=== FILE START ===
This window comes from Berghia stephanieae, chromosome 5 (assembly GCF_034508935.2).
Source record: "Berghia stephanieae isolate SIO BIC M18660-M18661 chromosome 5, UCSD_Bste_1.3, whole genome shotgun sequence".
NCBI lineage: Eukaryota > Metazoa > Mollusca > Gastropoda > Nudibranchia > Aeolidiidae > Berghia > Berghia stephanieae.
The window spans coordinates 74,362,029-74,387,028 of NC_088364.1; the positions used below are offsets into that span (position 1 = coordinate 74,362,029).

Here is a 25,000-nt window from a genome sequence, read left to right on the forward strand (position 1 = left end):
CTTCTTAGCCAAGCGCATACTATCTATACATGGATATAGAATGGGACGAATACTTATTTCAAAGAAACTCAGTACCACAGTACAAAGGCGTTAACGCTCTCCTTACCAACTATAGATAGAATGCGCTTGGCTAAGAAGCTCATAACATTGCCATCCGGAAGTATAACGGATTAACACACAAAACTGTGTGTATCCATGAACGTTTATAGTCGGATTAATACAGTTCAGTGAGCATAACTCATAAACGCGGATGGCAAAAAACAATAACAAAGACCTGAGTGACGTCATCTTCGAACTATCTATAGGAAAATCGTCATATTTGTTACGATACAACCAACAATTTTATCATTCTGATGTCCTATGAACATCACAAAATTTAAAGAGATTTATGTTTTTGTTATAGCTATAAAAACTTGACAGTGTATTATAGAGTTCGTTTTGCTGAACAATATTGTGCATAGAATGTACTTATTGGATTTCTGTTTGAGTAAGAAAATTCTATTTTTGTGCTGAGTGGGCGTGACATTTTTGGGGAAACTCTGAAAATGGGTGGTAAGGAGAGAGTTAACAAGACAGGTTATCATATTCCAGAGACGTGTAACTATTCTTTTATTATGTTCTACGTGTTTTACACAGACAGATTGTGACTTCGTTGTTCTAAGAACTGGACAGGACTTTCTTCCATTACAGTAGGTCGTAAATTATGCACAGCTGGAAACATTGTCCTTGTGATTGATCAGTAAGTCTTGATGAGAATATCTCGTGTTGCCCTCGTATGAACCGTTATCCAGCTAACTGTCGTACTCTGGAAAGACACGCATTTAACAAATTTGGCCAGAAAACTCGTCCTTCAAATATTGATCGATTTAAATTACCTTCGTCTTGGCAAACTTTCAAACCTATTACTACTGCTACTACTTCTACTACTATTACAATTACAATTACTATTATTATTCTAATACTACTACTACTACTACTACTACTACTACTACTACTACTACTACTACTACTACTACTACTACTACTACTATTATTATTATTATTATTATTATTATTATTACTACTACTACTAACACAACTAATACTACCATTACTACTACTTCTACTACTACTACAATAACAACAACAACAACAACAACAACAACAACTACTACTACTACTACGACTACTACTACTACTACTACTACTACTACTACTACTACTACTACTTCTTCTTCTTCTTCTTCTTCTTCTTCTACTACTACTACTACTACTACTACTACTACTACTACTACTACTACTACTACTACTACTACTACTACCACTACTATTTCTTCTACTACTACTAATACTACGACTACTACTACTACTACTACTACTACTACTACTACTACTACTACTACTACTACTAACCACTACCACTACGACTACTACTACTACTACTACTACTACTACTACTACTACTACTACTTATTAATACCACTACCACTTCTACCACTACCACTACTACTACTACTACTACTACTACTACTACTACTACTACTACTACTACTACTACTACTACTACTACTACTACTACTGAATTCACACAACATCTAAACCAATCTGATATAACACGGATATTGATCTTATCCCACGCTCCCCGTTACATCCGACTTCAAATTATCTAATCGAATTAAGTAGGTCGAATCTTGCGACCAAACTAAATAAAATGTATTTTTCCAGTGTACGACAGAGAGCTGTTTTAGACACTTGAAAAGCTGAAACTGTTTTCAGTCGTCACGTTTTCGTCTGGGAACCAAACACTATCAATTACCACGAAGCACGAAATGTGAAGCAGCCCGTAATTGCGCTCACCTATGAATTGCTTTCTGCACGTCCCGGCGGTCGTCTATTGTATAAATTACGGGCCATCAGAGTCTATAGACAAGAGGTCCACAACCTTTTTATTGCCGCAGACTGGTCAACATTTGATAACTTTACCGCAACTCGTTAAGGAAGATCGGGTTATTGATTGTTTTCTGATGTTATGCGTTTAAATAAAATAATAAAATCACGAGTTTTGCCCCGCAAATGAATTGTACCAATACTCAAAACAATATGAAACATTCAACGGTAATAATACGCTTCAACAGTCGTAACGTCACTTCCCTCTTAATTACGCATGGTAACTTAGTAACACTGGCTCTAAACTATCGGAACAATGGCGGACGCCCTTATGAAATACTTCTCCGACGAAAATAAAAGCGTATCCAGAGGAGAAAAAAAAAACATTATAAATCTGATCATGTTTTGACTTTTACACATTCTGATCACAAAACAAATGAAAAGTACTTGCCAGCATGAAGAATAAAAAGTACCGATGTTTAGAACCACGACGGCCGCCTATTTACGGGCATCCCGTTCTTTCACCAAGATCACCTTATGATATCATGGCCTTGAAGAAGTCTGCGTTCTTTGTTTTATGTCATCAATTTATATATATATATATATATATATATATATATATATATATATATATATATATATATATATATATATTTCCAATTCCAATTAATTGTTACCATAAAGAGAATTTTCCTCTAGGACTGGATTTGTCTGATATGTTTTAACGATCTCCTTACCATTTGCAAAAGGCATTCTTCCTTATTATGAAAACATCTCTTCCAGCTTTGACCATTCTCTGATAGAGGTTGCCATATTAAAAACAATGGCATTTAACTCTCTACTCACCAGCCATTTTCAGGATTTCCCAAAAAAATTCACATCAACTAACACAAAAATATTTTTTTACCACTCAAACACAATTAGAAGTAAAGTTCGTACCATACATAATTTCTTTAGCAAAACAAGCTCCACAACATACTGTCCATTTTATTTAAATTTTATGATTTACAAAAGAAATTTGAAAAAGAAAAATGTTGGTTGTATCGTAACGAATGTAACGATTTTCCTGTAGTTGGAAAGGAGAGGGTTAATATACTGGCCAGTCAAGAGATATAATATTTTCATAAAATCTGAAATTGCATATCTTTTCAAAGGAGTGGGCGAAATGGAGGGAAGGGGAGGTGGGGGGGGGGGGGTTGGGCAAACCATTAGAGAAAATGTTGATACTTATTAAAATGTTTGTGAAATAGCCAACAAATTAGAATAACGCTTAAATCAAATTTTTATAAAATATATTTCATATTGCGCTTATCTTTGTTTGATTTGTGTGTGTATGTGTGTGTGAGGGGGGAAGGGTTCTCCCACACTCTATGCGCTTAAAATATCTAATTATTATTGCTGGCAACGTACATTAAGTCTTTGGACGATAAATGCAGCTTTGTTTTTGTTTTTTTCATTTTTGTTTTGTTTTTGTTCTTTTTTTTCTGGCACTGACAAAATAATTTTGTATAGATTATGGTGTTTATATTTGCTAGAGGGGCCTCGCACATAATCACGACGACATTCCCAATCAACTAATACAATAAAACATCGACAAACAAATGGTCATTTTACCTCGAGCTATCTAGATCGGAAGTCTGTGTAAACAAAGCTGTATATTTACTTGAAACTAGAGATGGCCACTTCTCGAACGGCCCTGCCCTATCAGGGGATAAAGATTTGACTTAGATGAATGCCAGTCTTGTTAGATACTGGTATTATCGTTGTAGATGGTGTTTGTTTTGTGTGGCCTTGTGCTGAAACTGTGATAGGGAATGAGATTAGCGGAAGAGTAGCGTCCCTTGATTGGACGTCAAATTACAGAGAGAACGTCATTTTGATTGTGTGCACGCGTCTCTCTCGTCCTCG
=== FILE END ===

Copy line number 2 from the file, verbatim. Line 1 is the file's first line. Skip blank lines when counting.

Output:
Source record: "Berghia stephanieae isolate SIO BIC M18660-M18661 chromosome 5, UCSD_Bste_1.3, whole genome shotgun sequence".